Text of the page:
California, Alaska, even Hawai'i. These are the states that people normally associate with earthquake activity. Until recently, Ohio was most certainly not on that list. But over the past two years, that's changed.
Take Youngstown, Ohio, for example, which was highlighted in a Slate article last month. The city had experienced exactly zero earthquakes from 1776—when the state started keeping records--to 2011. But between January 2011 and February of 2012, the city had 109 earthquakes.
Though none caused any serious damage, it reveals a disturbing trend, and one that many now believe is being caused by the disposal of water used in the fracking process.
Government study unambiguous as to the culprit: fracking
In July, the U.S. Geological Service came out with a study that showed—in no uncertain terms—that the recent activity in Ohio and other eastern states is no fluke, with a huge deviation from normal starting to occur around 2006.
Fracking itself isn't necessarily to blame. Instead, the report argues, "at some locations the increase in seismicity coincides with the injection of wastewater in deep disposal wells ."
Wastewater is what's left after the fracking process is done. Oil and gas companies have a responsibility to get as much of the water used in fracking out of the ground as possible. That water is then either treated, or disposed of into government approved "injection wells".
Because of water's weight, when these injection wells are filled, they can put enormous strain on tectonic fault lines, causing earthquakes as a means of relieving that stress.
Response from Ohio lawmakers
Because Ohio is among the top five states with natural gas wells, and because it also has several injection wells, state lawmakers are taking notice.
In May, a group of three state Democrats introduced a bill that proposes a ban on all injection wells within the state--where 178 of them are currently located.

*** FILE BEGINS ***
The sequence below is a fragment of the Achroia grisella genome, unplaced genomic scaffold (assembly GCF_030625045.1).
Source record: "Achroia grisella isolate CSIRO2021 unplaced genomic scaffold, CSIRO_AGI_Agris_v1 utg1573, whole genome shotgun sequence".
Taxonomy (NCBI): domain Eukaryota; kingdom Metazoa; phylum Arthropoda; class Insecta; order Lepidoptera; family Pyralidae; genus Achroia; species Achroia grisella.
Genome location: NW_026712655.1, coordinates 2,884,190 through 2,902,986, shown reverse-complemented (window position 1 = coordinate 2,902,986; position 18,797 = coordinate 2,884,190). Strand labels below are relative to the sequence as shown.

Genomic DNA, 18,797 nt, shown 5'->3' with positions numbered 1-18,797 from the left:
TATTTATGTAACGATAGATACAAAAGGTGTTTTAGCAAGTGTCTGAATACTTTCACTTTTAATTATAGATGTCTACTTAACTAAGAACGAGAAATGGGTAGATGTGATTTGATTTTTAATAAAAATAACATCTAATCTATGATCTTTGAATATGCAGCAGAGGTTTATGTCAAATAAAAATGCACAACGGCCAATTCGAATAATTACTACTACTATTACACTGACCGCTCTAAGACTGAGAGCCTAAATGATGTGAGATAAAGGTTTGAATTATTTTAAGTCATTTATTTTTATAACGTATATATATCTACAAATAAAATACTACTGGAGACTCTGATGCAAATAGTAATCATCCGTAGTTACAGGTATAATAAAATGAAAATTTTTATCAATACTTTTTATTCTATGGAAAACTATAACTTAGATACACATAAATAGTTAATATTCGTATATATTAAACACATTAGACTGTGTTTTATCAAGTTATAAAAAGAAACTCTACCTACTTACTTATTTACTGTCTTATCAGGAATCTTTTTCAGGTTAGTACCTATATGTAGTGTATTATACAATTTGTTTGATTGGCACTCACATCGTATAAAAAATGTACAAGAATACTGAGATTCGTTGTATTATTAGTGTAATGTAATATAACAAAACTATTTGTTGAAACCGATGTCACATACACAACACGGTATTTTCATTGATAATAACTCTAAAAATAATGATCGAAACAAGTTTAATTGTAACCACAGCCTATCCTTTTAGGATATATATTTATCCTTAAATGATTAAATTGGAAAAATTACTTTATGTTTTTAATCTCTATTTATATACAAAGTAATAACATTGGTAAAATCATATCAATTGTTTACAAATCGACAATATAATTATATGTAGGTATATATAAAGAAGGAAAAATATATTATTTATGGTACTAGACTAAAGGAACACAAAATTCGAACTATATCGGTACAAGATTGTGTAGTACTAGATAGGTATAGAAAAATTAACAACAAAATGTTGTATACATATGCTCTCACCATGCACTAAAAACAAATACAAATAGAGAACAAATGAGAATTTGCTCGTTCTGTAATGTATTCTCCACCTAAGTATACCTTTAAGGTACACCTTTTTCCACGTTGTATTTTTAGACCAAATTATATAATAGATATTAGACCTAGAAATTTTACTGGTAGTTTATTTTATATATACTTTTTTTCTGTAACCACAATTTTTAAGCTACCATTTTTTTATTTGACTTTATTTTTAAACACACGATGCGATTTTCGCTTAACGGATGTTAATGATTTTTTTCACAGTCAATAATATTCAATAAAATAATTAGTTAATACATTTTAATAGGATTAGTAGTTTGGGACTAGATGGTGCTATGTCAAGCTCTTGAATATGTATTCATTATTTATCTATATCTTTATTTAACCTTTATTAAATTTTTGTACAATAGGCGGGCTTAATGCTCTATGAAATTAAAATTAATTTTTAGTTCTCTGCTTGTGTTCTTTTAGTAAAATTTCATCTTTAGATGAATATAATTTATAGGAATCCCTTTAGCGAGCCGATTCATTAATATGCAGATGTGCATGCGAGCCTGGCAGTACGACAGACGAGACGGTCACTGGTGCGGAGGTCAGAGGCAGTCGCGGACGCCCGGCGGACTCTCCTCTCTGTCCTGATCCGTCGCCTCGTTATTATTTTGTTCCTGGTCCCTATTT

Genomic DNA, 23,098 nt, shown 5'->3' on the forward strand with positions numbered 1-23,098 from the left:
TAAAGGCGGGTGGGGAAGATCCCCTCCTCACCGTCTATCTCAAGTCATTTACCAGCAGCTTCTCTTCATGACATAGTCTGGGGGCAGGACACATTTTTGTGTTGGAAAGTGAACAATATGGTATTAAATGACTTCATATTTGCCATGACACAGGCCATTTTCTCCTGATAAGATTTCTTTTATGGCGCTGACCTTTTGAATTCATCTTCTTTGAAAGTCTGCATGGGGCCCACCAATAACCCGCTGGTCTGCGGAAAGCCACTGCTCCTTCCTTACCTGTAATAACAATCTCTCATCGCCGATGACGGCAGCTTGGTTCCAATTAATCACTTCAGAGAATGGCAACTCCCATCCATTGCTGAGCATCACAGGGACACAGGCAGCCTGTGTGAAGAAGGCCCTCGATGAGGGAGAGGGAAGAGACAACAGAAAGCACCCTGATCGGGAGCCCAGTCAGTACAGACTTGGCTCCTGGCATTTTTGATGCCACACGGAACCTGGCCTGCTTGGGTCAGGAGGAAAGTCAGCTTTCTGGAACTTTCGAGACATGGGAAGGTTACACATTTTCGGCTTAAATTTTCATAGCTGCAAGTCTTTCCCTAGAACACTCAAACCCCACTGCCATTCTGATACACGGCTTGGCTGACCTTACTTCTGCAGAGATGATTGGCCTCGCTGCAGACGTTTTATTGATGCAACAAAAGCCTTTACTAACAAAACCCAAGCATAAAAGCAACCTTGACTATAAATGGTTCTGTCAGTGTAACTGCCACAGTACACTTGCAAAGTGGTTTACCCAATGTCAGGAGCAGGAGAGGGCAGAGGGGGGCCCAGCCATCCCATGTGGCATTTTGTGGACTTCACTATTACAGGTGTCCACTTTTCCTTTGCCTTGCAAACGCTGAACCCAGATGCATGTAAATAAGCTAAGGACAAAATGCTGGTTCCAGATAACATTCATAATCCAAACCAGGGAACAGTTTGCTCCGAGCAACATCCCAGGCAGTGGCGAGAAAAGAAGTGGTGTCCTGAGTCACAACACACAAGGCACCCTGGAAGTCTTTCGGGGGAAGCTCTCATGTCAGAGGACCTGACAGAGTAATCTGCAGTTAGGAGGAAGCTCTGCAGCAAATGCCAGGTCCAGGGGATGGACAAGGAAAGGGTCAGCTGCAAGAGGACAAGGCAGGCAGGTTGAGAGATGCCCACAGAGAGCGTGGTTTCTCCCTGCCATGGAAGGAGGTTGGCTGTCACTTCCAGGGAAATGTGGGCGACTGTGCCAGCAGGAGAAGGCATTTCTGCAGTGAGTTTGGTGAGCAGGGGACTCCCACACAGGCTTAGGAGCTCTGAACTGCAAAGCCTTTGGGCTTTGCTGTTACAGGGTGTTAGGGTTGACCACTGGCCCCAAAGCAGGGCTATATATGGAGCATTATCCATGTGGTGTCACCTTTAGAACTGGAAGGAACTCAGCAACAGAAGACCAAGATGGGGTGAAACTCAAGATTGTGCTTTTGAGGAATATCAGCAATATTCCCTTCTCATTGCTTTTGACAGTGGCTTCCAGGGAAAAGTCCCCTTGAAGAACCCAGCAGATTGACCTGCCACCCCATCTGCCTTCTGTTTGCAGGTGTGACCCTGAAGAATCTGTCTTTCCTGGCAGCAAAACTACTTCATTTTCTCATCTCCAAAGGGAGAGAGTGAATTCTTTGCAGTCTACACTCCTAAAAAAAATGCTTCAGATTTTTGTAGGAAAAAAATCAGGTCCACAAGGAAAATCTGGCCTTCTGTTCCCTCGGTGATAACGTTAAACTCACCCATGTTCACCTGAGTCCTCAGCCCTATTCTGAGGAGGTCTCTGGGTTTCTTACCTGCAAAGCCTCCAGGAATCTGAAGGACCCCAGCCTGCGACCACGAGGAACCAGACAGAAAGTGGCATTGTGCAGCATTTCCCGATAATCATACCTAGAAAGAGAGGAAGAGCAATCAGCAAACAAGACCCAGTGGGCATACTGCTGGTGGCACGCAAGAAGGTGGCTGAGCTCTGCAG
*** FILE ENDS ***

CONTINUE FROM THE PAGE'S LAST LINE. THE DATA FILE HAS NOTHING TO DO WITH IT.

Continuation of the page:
Outside of the earthquake fears, lawmakers are also making moves to force companies extracting oil and natural gas to be more transparent into what chemicals are being used in the fracking process. A bill introduced in February would make it mandatory for companies to disclose all ingredients in fracking materials to medical staff and emergency responders—including "trade secret" ingredients, which are usually exempt from reporting.
How this could affect your investments
The five largest natural gas players with operations in Ohio as of the end of 2012—from most to least—are Chesapeake Energy (NYSE: CHK ) , Gulfport Energy (NASDAQ: GPOR ) , Consol Energy (NYSE: CNX ) , Hess (NYSE: HES ) , and Devon Energy (NYSE: DVN ) .
Three of these companies don't stand to lose much if legislation makes it more difficult or prohibitive to frack or dispose of wastewater in Ohio.
Chesapeake had rights to 1.3 million acres in Ohio as of April, and recently saw a jump in liquids production from the Marcellus shale. But that area represents just a fraction of the company's 46,000 wells.
Devon is also geographically diverse. In January, the company put 240,000 of its acres in Ohio up for sale, and didn't address Ohio operations at all in its most recent earnings call .
And though Hess recently announced it was building a natural gas pipeline in Ohio, it also has a diverse enough base--including operations in the Bakken shale, Norway, and Russia--to avoid suffering any major losses due to unfavorable legislation.
Consol is slightly more susceptible to legislative changes, as it has a heavy footprint in Ohio. Consol owned 83,000 acres in Ohio at the end of 2013, and hopes to have commenced drilling on 16 wells in the area by year's end. The company also, however, has coal operations, and at the end of 2012, gas contributed just 13% of total revenues .
Gulfport is the company that has the most riding on Ohio. Though the company's primary operations are in Louisiana--where it plans to drill 36 wells during 2013--it has purchased 136,000 acres of land in Ohio. The company believes that well productivity on this land will spur future growth, as it hopes to drill 60 new wells in Ohio in 2013.
In the end though, I consider it highly unlikely that moves on chemical disclosures or injection wells would be a death blow to either company. Most likely, they would have to spend a little more money to transport their wastewater to another state which does allow injection wells.
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